Annual Mean Temperature: 1910-2011
Annual mean temperature - difference from 1961-1990 average (degrees Celsius)
The balance between incoming solar energy and outgoing infrared radiation determines the Earth's temperature. Changes in the amount of energy retained within the atmosphere affects global climate, which naturally exhibits long-term fluctuations. Current climate trends are unlikely to be entirely natural in origin, however, and there is now evidence that human activities are having a discernible impact on the global climate.
Whilst the global impacts of climate change are considerable, there are also wide-ranging implications for Scotland. Flood risk, water resources, agriculture, tourism and health may be affected, all of economic, social and environmental importance.
Over the period 1901-2000, the increase in mean global surface temperature, explained by a linear trend, is 0.57 degrees Celsius (°C). Similarly, a linear trend through the Scottish temperature series for the period 1910-2010 indicates an average annual increase of 0.006°C, or 0.6°C each 100 years.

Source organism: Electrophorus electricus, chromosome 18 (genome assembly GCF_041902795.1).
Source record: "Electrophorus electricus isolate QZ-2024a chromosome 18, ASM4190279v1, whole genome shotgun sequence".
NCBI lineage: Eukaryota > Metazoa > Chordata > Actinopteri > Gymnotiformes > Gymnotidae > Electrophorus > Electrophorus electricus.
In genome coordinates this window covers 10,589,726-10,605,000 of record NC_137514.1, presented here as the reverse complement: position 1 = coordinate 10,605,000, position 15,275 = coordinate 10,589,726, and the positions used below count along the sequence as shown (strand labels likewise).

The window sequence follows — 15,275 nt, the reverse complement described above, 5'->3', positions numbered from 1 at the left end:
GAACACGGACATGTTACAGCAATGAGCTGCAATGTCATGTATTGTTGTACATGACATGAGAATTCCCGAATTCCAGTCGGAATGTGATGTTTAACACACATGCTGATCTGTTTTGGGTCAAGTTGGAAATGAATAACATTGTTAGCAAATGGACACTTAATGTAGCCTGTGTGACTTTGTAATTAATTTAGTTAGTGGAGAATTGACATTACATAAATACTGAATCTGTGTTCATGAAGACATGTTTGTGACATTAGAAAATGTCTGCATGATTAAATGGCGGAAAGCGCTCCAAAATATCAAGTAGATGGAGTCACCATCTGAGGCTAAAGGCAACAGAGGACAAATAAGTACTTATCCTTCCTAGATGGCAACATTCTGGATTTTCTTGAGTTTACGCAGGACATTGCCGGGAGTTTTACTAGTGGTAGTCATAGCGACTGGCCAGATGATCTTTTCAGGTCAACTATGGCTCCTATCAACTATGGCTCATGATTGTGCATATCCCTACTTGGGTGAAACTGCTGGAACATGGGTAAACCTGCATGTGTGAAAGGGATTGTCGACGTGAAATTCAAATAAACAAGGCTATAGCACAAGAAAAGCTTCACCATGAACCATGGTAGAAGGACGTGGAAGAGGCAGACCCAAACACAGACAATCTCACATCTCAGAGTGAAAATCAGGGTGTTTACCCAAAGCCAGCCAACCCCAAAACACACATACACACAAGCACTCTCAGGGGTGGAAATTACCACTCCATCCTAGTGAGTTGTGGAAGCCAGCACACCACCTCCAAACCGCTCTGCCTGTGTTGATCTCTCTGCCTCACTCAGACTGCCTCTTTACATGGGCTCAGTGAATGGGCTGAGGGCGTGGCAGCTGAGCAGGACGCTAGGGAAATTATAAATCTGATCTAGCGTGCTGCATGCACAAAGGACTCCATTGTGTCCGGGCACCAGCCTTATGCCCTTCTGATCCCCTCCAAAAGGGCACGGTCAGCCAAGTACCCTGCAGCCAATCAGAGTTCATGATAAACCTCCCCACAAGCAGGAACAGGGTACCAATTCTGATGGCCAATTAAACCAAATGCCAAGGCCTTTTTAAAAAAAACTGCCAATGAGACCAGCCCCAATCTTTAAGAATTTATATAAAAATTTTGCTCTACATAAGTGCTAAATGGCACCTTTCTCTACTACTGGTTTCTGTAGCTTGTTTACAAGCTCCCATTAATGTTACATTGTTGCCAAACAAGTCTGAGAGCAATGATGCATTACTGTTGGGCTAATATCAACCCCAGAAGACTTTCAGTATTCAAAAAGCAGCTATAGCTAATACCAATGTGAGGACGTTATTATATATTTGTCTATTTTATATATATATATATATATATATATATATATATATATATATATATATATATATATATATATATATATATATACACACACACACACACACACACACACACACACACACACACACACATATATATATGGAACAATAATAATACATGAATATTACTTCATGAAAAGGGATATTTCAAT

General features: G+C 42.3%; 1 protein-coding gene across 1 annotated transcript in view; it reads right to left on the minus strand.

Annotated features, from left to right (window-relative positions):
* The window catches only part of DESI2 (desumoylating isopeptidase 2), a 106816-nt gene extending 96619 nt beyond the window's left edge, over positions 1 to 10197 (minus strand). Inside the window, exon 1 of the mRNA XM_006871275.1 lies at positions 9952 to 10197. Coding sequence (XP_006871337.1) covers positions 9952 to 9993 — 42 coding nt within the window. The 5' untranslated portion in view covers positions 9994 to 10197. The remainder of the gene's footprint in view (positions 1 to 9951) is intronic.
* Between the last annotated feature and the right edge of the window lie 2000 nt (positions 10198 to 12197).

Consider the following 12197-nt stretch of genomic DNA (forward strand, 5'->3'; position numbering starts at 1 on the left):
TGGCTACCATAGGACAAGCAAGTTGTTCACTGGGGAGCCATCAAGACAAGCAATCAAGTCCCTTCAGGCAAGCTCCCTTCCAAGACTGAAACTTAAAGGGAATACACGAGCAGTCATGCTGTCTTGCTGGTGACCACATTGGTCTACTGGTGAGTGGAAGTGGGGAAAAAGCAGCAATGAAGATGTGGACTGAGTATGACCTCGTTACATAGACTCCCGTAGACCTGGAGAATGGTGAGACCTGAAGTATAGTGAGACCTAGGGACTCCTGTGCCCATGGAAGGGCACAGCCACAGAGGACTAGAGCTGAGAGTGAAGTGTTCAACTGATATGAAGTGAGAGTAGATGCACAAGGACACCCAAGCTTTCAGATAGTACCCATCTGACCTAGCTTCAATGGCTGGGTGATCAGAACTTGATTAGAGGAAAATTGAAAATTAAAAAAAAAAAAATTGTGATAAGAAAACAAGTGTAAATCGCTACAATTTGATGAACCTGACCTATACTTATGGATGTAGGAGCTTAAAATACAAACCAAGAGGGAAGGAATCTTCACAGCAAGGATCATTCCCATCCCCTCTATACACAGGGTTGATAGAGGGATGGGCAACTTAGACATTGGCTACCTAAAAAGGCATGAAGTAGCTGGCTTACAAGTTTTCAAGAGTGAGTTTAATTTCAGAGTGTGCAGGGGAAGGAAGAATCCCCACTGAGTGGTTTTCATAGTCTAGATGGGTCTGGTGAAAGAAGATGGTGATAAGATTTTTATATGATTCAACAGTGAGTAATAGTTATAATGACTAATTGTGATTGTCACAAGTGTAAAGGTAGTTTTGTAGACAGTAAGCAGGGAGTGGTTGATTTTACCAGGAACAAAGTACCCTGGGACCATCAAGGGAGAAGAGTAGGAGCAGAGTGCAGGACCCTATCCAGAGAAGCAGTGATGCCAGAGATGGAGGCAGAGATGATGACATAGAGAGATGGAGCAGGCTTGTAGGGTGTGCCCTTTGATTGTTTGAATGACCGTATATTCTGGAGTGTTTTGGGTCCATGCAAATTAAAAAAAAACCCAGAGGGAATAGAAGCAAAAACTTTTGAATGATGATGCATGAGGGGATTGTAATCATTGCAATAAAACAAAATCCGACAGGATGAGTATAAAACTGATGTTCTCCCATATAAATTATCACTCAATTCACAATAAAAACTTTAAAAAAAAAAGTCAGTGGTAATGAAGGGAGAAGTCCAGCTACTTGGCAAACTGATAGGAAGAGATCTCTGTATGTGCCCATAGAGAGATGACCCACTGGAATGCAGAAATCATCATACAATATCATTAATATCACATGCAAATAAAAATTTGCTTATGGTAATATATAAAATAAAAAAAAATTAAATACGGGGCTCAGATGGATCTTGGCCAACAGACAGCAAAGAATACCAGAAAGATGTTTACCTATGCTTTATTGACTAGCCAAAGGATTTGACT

The temperatures between 2003 and 2007 in Scotland were the highest since the record began in 1910. The average temperature in the 2000s was 0.90°C higher than the 1961-1990 average and warmer than any other decade. 2011 shows an increase in mean temperature of 1.52°C since 2010, though 2010 was the 10th coldest year in Scotland since 1910. The 2011 temperature is 1.03°C higher than the 1961-1990 average.
Temperatures in Scotland are projected to continue increasing over the next century, with hotter summers and milder winters. For example, by the 2080s, projected increases in mean temperature for Scotland East in winter months is 2.2°C (1.0°C to 3.7°C) and in the summer months is 3.5°C (1.8°C to 5.7°C).
Email: Sandy McPhee
There is a problem
Thanks for your feedback